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| Wayne Parsons Law Offices

Democracy is often equated with justice and giving power to the people. Popular elections are held up as the hallmark of freedom. In Florida they elect their judges _ something we don't do in Hawaii _ and what is going on with the Florida Supreme Court elections in 2012, shows how elections with a popular vote are not always good for the people.

In Florida, powerful corporate right wing interests are pouring money into retention elections and targeting justices whose prior decisions have gone against these powerful money interests. Retention elections in Florida have been historically uncontroversial as long as the Justice has behaved ethically. But now the anti-justice corporate billionaires, are picking on Florida Supreme Court Justices who have no ability to match the money power coming into the state from these corporate sources.who

But according to John Hopkins, a Florida attorney who is trying to get the truth out to the public, it isn't just money that is being thrown into the election by these corporate forces, but the misrepresentation of facts that is being used against these Justices. Dirty Tricks"

These groups have now thrown stones at these justices claiming they violated the law when they filed their papers in order to qualify for retention. Scott Plakon is spending a great deal of time and has even written to the governor demanding that the justices be investigated.


Because the justices had employees in the clerk's office notarize their filing papers. Now, understand that the clerk's office has clearly stated they notarize for any Florida citizen. That, however, has not stopped groups like Jesse Phillips' Restore Justice or career politicians like Scott Plakon.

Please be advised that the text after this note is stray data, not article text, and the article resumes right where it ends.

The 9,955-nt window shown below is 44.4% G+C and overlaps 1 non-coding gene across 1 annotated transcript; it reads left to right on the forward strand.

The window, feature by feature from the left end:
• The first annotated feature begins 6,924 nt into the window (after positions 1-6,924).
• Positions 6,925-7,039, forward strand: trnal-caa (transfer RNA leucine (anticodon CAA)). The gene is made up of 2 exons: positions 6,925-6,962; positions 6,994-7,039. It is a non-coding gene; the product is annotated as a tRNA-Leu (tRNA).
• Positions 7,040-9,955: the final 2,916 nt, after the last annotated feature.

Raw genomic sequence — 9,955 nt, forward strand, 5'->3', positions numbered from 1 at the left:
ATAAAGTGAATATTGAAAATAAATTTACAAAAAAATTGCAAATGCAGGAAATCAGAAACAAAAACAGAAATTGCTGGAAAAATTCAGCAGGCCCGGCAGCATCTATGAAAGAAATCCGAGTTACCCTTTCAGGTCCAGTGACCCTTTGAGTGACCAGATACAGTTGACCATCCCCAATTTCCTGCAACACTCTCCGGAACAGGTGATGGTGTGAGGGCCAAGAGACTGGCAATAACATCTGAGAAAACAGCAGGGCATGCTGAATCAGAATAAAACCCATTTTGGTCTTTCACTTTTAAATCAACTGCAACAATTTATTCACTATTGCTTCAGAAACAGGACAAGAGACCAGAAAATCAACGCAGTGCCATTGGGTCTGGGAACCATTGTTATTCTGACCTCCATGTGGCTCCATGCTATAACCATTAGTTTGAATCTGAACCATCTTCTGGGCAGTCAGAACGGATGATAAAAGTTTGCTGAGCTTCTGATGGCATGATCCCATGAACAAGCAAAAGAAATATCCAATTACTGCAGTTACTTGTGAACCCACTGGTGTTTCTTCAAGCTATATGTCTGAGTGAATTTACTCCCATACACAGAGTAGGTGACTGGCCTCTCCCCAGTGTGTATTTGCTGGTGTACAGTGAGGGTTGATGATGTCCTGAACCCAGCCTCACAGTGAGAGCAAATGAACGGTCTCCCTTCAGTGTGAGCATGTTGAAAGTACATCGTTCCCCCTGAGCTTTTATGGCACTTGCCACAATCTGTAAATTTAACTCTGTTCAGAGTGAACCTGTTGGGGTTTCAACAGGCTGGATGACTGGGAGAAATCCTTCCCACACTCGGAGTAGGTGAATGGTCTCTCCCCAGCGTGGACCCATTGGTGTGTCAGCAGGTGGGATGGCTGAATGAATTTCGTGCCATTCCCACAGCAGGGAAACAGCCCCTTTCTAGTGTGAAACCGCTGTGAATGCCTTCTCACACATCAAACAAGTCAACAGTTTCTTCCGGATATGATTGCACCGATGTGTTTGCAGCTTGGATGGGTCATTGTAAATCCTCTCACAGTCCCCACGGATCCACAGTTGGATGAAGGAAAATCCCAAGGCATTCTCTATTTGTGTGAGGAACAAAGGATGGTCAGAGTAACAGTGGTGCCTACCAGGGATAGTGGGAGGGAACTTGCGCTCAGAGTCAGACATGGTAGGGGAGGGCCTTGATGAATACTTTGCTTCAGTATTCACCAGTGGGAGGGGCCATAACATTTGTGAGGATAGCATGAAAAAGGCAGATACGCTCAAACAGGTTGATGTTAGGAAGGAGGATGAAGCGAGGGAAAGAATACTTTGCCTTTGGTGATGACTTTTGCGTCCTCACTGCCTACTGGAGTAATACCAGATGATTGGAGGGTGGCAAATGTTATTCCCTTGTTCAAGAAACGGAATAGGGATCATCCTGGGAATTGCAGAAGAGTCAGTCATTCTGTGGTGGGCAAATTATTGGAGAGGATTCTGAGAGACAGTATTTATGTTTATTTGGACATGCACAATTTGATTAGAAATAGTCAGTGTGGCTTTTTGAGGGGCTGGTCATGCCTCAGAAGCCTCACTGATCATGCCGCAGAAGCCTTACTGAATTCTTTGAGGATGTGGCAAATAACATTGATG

It turns out that Governor Scott would like to get rid of these Justices according to a report from the Huffington Post:

Florida Gov. Rick Scott (R) almost got the opportunity to replace three state Supreme Court justices, thanks to a near-hiccup with election paperwork.

On Friday, Justices Fred Lewis, Barbara Pariente and Peggy Quince nearly missed the deadline to qualify for the ballot, the Associate Press reports. They filed the necessary paperwork just minutes before the state’s noon deadline, and only after the court put a hearing on hold.

Supreme Court justices in Florida are appointed by the governor and are subject to a merit-based vote every six years. Lewis, Pariente, and Quince were all appointed with the support of Democratic Gov. Lawton Chiles. Had the justices missed the filing deadline, Scott could have appointed three new ones.

Scott’s relationship with the Florida Supreme Court was shaken last year when the court ruled against him in a 5-2 decision, saying that Scott had “overstepped his constitutional authority” by issuing an executive order freezing all pending rules until he could approve them — essentially hijacking the legislature’s rulemaking authority and violating the separation of powers, in the opinion of the court.

The public must protect the independence of the judiciary _ the peoples' branch of government _ from attacks by special interests and Big Mopney. Hopefully the voters will go to polls and fend off these attacks by outsiders.

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